February 18, 1993 by Paul R. Cheney M.D.,Ph.D Charlotte, NC
My name is Dr. Paul Cheney. I am a general internist by training.
I was invited by the CFIDS Association, a patient group of some 30,000 members, to present the perspective of a clinician in the trenches treating chronic fatigue syndrome. It has now been over eight years since I first became conscious of this disorder as a distinct clinical entity. I watched in awe as over 200 cases appeared over a span of six months in a small community on the north shore of Lake Tahoe where I practiced in 1984. Since then I have evaluated over 2500 cases of chronic fatigue of which over 2000 cases meet the CDC case definition.
I currently direct the Cheney Clinic in Charlotte, NC, (which, with a staff of fifteen, is devoted entirely to the diagnosis and management of CFS). We have carefully evaluated in the three years of our existence over 1200 cases from 45 states and 6 foreign countries or territories. 78% meet the CDC case definition. We have seen the worst and the best of the range of scenarios that can befall a patient with this disorder. At best, it is a prolonged post-viral syndrome with recovery or improvement within one to five years. At worst it is a nightmare of increasing disability with both physical and neurocognitive components.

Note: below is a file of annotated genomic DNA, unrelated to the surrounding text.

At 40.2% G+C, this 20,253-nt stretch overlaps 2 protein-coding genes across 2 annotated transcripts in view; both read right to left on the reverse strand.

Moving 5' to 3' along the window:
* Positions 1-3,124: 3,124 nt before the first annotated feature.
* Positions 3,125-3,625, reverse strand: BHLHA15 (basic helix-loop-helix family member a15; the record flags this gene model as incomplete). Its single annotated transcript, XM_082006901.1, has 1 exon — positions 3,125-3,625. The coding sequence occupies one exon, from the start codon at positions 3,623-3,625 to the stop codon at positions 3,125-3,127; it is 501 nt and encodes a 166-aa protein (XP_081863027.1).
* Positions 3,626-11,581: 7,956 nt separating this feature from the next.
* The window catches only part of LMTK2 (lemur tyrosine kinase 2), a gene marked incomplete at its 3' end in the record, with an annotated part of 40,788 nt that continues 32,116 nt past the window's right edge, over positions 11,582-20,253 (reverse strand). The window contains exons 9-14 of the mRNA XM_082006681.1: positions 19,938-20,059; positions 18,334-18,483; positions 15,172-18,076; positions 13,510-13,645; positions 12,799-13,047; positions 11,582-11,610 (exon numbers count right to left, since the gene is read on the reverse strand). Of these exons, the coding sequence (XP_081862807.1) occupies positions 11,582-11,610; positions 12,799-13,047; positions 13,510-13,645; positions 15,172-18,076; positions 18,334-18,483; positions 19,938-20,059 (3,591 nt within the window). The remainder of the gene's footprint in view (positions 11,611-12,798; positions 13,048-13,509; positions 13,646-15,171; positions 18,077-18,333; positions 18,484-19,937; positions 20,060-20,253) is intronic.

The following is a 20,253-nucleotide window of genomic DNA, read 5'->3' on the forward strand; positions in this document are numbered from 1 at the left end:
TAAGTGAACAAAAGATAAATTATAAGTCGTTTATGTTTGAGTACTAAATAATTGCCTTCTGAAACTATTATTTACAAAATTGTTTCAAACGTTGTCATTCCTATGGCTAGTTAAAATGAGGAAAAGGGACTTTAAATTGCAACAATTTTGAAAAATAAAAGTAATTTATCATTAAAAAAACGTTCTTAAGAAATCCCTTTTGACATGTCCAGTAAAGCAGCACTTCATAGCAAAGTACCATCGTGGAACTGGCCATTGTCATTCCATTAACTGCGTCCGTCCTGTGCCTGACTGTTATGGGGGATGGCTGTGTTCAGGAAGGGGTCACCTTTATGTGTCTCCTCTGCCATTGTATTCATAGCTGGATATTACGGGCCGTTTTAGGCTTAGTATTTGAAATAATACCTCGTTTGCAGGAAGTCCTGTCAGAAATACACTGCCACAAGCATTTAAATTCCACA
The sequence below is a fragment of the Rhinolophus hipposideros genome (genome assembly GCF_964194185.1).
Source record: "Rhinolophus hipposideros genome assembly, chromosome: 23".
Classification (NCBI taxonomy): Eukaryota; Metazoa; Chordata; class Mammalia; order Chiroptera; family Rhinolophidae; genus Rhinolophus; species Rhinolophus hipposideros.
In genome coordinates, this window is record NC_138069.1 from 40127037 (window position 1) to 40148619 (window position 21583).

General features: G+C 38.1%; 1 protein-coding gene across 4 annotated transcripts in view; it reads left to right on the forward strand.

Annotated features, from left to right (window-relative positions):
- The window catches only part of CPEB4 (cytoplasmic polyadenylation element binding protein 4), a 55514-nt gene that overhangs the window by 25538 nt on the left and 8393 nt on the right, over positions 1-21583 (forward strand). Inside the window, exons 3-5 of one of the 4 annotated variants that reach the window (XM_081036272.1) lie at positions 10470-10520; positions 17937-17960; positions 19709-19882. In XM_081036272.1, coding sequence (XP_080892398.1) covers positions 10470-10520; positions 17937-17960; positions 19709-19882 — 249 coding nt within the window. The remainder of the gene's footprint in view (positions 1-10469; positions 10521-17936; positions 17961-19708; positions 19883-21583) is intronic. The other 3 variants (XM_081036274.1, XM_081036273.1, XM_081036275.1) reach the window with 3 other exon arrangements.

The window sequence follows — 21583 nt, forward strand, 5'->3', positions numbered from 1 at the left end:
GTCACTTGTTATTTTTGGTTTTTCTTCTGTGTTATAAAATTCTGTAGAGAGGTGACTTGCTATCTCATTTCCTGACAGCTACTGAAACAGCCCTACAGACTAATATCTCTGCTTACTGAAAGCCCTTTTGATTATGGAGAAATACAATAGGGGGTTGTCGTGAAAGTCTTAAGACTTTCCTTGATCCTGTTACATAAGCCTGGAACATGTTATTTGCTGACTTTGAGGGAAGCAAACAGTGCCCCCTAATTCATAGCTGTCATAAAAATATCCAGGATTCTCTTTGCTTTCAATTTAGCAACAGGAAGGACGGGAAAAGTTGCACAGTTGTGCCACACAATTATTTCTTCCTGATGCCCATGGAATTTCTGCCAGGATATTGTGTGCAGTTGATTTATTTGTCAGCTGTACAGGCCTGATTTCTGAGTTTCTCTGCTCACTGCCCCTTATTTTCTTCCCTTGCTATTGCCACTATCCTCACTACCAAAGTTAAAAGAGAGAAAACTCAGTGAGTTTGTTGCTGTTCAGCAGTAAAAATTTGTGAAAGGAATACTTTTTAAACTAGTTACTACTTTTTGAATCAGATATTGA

The worst cases have both an MS-like and an AIDS-like clinical appearance. While CFS is not generally fatal, we have lost five patients in the last six months. Two by suicide and three by intercurrent infections. All were in a progressive, debilitated state. The most difficult thing to treat is the severe pain. The most frustrating is the fatigue. The most alarming is the neurologic and neurocognitive elements of this disease. Half have abnormal MRI scans, 80% have abnormal SPECT scans, 95% have abnormal cognitive evoked EEG brain maps. Most have abnormal neurologic examinations. (The most severe cases have neurologic findings which are striking but at the extreme of a continuum of abnormalities which are subtle in most cases.)
We have 155 cases with random CD4 counts below 500, 62 cases below 400, 21 below 300 and 3 below 200. An estimated two thirds of these cases will persist below 500 on repeated determinations. Only a few will meet the crurent case definition of ICL. None have shown progressive CD4 depletion as seen in AIDS. (Many with low CD4 levels are clinically quiescent and quite stable.) However, we have had four cases of AIDS defining opportunistic infections including MAI and pneumoncystis pneumonia and two cases of spontaneous esophageal candidiasis. (One of these patients has had repeated bouts of opportunistic infections but only one has CD4 depletion.) 40% have impaired cutaneous skin test responses to multiple antigens. Most have evidence of T-cell activation. 80% have an up-regulated 2-5 A anti-viral pathway on a single determination.